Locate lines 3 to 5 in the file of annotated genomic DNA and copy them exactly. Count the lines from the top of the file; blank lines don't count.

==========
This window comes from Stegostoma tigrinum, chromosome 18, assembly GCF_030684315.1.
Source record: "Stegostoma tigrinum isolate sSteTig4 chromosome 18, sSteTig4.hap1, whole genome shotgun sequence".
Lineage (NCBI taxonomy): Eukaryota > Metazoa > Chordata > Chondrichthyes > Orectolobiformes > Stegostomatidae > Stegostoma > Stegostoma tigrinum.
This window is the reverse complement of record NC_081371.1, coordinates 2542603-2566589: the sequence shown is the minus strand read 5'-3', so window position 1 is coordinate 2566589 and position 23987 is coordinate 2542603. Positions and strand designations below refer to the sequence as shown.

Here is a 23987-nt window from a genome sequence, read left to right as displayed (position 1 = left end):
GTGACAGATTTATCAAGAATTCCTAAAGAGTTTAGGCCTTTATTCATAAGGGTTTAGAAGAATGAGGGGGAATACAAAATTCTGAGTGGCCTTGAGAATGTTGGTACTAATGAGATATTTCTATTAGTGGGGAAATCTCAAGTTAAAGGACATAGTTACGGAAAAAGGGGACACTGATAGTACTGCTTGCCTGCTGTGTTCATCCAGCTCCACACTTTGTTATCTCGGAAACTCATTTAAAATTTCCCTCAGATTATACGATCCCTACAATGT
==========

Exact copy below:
Lineage (NCBI taxonomy): Eukaryota > Metazoa > Chordata > Chondrichthyes > Orectolobiformes > Stegostomatidae > Stegostoma > Stegostoma tigrinum.
This window is the reverse complement of record NC_081371.1, coordinates 2542603-2566589: the sequence shown is the minus strand read 5'-3', so window position 1 is coordinate 2566589 and position 23987 is coordinate 2542603. Positions and strand designations below refer to the sequence as shown.

Here is a 23987-nt window from a genome sequence, read left to right as displayed (position 1 = left end):